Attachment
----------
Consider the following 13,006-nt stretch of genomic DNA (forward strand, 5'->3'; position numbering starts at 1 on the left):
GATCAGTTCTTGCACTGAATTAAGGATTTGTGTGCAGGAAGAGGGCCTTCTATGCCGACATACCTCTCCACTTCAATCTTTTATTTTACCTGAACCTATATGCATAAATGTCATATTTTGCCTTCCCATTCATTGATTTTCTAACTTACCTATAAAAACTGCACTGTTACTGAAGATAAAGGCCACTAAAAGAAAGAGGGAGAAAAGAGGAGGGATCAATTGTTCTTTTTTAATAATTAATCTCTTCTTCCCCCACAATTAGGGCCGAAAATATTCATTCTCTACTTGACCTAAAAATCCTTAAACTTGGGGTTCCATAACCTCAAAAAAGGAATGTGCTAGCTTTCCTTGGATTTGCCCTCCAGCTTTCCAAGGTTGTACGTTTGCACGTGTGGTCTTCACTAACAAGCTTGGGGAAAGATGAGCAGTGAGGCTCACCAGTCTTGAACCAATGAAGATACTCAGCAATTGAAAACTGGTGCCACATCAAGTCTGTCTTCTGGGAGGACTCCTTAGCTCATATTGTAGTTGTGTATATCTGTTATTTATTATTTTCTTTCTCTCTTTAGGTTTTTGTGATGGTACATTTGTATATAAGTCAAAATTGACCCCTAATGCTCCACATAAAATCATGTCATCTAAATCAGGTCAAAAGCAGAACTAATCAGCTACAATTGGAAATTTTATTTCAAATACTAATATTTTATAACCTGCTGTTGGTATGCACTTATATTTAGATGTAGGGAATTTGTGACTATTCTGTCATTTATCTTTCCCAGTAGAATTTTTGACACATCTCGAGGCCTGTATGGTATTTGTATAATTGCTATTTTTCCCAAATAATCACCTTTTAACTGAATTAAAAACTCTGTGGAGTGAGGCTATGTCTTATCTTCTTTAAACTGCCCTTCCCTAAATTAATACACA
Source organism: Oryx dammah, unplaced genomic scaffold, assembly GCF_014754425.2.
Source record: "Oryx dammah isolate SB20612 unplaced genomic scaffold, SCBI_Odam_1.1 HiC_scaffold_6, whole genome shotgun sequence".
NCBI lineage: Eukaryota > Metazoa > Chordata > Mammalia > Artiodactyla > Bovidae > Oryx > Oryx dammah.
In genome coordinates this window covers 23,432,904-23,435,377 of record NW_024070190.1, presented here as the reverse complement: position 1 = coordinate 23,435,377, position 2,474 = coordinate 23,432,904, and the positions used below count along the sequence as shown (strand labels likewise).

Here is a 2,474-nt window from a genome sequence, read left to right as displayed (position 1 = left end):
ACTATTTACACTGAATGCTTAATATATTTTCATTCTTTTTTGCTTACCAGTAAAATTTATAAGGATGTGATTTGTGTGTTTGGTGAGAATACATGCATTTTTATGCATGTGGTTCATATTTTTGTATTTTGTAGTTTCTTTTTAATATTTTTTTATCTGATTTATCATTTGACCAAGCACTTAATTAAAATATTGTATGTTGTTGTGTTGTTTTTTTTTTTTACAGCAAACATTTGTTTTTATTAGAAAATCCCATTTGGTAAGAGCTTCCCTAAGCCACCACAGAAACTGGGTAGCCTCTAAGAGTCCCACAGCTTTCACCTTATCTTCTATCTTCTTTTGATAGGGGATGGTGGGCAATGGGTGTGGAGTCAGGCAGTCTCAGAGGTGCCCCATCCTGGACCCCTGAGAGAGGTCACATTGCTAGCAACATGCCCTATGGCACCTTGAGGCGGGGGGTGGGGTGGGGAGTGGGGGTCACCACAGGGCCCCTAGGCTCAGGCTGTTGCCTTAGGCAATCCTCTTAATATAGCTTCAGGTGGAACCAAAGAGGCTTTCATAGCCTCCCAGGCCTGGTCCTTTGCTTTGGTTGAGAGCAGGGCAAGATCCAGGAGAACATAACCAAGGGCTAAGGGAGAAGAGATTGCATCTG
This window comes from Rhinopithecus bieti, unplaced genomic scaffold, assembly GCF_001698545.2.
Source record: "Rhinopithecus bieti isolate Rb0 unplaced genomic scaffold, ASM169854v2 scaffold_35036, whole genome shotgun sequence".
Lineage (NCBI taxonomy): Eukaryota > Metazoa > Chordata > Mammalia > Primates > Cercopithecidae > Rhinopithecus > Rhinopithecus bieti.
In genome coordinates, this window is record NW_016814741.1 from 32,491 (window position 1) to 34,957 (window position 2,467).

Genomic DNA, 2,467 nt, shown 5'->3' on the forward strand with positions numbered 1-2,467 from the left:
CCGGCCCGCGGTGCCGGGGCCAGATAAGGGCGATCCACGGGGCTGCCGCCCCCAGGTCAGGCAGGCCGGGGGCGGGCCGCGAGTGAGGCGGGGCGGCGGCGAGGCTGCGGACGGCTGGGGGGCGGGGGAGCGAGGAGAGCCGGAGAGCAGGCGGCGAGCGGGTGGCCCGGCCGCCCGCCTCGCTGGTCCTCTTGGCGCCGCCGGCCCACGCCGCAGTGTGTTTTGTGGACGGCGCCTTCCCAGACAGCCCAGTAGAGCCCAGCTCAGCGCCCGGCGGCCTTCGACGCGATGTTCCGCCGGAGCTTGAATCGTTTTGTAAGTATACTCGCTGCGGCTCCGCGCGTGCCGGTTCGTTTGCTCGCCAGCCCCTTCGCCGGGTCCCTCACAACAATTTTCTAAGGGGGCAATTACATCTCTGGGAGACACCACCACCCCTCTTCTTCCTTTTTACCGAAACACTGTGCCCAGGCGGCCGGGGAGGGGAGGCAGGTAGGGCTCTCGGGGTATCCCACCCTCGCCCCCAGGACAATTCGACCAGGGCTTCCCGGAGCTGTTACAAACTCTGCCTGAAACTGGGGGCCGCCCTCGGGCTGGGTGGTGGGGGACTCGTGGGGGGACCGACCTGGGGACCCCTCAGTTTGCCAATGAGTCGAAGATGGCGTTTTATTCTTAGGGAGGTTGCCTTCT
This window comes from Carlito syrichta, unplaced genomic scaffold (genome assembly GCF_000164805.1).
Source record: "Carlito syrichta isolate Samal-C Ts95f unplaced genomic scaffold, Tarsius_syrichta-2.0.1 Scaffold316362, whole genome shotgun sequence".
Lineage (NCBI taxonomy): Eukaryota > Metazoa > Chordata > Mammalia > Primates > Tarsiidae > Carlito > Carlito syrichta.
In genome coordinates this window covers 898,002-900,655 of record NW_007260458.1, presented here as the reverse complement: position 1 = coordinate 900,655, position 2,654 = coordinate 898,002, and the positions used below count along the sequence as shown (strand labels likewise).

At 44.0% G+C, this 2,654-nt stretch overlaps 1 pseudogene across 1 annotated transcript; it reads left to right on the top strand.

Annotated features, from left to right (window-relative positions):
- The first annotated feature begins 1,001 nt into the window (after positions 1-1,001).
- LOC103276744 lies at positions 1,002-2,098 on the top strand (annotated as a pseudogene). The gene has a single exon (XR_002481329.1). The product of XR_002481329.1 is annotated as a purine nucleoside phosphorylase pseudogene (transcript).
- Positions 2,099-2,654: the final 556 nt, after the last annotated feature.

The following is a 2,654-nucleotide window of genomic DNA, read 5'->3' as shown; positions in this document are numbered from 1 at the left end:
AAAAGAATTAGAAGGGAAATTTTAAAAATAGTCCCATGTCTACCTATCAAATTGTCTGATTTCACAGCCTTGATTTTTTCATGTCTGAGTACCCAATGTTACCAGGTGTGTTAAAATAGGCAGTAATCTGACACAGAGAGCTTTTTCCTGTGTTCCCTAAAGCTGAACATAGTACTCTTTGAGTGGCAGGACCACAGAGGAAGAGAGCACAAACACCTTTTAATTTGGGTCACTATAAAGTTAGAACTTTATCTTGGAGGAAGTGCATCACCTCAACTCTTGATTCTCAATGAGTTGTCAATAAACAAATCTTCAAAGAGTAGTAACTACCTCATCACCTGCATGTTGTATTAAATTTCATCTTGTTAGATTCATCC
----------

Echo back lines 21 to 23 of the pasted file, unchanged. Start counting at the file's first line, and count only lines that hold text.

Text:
- The first annotated feature begins 1,001 nt into the window (after positions 1-1,001).
- LOC103276744 lies at positions 1,002-2,098 on the top strand (annotated as a pseudogene). The gene has a single exon (XR_002481329.1). The product of XR_002481329.1 is annotated as a purine nucleoside phosphorylase pseudogene (transcript).
- Positions 2,099-2,654: the final 556 nt, after the last annotated feature.